In turbulent inhomogeneous (or non-premixed) flows, fluctuations can exist in all scalars. In the context of the phenomenon of autoignition, the flow is also a reacting (or autoigniting) one and belongs to the general field of turbulent reacting flows. Scalars include both conserved/passive (mixture fraction) and reacting/active (species and temperature) quantities, with fluctuations present both in the (unconditional) scalars themselves and in the reactive scalars conditioned on a value of a conserved scalar; the latter being in contrast to non-reacting (or frozen) flows. In the context of such a turbulent inhomogeneous flow of hot oxidizer and colder fuel, and given the temperature, velocity and mixing fields of a particular configuration/geometry and the characteristics of various chemistries, we are specifically interested in predicting the location and timing of autoignition.
Current development of combustors for Diesel and Homogeneous Charge Compression Ignition (HCCI) engines depends mainly on an improved understanding and ability to predict the controlling phenomenon of autoignition. In these applications autoignition occurs in the presence of inhomogeneities and strong turbulence, which cannot be neglected and whose effect must be understood. The study of autoignition is also critical in applications where unwanted manifestations of this phenomenon are to be avoided, such as in the premix ducts of Lean Premixed Prevapourized (LPP) gas turbines, Spark Ignition (SI) engines and flammable material storage areas. In parallel, there is great academic interest in fundamental questions surrounding turbulent reactive flows where the chemical and fluid-mechanical timescales are of the same order, whence the mixing has a direct effect on the chemistry. With few exceptions, experimental autoignition investigations have concentrated on homogeneous mixtures, driven by the desire to understand the complex chemical kinetics of this phenomenon. Yet, our present understanding leads one to reason that autoignition in the turbulent inhomogeneous case cannot be understood at the fundamental level by extrapolation from homogeneous, or even laminar inhomogeneous studies.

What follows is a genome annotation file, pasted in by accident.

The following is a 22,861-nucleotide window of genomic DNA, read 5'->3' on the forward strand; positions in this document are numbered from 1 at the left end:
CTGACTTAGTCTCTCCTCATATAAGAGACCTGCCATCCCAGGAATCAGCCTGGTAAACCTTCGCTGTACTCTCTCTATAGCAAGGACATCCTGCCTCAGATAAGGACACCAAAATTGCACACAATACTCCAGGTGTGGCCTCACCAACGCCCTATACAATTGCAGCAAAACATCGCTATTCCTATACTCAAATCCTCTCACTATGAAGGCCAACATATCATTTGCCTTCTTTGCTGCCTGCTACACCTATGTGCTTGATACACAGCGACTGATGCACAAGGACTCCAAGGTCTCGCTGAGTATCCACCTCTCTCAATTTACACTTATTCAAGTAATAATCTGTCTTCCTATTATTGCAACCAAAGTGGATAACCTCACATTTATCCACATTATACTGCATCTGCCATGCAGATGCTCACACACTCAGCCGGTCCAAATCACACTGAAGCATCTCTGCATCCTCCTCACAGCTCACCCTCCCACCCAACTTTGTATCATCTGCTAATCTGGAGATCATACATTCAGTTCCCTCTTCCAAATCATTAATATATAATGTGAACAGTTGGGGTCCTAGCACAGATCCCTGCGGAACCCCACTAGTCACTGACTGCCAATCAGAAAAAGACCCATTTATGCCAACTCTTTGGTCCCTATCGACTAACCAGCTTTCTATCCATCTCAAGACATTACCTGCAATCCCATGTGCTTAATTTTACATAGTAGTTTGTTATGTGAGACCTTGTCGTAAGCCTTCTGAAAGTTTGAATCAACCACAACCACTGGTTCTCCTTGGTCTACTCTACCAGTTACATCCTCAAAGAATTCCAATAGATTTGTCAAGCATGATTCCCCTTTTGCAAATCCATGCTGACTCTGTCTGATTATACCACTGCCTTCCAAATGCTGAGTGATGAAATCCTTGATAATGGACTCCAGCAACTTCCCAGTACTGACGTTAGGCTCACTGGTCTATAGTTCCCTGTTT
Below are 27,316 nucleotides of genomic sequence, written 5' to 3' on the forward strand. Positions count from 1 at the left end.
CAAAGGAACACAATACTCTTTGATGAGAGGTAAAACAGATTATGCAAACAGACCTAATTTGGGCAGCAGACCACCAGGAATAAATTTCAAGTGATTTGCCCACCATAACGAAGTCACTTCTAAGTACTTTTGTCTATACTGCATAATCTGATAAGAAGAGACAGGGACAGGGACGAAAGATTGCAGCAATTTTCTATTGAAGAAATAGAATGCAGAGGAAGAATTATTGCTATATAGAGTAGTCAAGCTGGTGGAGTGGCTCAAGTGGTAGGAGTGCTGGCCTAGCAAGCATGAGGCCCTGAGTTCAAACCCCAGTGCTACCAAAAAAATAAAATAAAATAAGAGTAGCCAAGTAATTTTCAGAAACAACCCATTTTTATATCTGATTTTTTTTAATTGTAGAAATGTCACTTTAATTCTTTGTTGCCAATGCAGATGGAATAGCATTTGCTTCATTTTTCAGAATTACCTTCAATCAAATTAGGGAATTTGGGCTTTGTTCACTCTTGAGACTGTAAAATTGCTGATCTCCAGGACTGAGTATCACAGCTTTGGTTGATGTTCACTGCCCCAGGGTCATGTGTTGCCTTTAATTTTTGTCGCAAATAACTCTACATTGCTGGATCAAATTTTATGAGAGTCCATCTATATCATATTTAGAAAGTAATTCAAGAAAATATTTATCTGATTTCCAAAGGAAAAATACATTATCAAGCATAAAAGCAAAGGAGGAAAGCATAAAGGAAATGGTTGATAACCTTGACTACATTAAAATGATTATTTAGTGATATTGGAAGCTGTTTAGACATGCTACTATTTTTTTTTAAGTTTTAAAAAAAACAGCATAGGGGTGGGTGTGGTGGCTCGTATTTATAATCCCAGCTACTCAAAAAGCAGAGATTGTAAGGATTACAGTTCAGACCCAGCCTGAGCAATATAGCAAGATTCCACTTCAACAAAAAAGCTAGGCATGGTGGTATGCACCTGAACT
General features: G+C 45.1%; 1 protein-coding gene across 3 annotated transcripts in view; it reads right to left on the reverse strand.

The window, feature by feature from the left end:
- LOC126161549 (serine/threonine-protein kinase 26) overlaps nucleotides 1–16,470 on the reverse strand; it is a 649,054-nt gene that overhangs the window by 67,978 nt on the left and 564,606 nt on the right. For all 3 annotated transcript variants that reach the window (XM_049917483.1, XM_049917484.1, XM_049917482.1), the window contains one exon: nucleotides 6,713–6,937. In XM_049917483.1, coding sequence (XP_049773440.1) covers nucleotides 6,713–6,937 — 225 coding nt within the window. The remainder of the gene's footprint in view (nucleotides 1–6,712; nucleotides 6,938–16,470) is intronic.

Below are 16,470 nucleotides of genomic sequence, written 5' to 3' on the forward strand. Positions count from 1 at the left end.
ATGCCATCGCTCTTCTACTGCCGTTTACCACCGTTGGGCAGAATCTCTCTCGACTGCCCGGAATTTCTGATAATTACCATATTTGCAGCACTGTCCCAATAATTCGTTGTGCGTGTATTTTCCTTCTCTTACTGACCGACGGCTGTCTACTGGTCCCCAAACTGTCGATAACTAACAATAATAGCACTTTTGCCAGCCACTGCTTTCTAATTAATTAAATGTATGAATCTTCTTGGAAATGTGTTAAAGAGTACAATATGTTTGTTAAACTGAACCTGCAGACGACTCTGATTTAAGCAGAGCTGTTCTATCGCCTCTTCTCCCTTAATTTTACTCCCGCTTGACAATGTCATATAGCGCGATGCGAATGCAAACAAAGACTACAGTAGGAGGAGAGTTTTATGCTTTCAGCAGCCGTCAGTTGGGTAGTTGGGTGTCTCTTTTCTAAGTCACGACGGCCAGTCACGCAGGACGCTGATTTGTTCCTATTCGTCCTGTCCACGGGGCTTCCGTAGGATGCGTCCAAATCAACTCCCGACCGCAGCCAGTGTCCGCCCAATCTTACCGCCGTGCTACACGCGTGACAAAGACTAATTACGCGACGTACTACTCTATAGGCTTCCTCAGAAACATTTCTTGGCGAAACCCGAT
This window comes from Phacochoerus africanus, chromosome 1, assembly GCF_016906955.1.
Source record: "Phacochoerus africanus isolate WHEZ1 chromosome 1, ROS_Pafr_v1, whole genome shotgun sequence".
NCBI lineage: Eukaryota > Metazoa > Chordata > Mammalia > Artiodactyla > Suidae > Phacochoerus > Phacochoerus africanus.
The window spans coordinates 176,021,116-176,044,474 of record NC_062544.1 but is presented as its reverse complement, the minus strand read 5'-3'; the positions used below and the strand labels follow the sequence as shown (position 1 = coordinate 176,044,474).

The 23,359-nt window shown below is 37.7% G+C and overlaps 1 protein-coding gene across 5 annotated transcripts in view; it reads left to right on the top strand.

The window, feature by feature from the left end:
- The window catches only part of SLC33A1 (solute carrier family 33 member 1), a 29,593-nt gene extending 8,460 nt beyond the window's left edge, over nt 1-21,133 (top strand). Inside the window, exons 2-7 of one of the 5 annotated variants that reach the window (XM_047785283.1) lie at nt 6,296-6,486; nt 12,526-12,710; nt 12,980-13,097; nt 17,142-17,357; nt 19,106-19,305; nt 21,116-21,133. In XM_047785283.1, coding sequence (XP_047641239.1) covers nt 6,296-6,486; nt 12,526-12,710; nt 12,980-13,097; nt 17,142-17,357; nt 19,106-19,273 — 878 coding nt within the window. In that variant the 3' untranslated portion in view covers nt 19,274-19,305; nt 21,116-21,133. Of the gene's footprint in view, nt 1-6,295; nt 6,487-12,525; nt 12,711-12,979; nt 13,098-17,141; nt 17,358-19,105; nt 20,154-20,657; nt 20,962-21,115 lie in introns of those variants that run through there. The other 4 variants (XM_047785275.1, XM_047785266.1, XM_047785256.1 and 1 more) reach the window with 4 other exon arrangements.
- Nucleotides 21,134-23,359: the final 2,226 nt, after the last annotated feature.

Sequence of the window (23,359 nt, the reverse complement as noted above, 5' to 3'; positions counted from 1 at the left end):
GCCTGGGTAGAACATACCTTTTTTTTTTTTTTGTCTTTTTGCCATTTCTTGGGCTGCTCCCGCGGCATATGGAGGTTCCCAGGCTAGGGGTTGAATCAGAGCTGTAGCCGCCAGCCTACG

Even though the role of turbulent mixing in determining the location of autoignition is becoming clearer, the indirect effect of turbulence on autoignition in such flows is far from understood, both in determining the eventual location and moment at which autoignition will occur and in the way it underpins the random nature of this location and timing. This lack of understanding is in part due to the extremely sensitive to initial conditions nature of autoignition that leads to a difficulty of achieving this phenomenon in a controlled experiment, and is further compounded by the general difficulty of obtaining well-characterized, accurate and detailed measurements in the harsh combustion environment. So far, the role of turbulent mixing has only been studied with Direct Numerical Simulations (DNS) and modelling. However, complications arise in these computational theoretical/numerical approaches as well that greatly inhibit a decisive uncovering of the important determining parameters and their effects. Due to the strong coupling of the underlying chemical and thermo/fluid-mechanical processes that control the phenomenon, the choice of chemical mechanisms, numerical limitations and simulation in non-representative flow length and time scales (Reynolds numbers), a certain insecurity is introduced in these findings. The convenient assumptions of scale-separation cannot be applied here and so it can be said that this problem truly lies on the boundaries where the fields of Thermodynamics, Fluid Mechanics and Chemistry meet.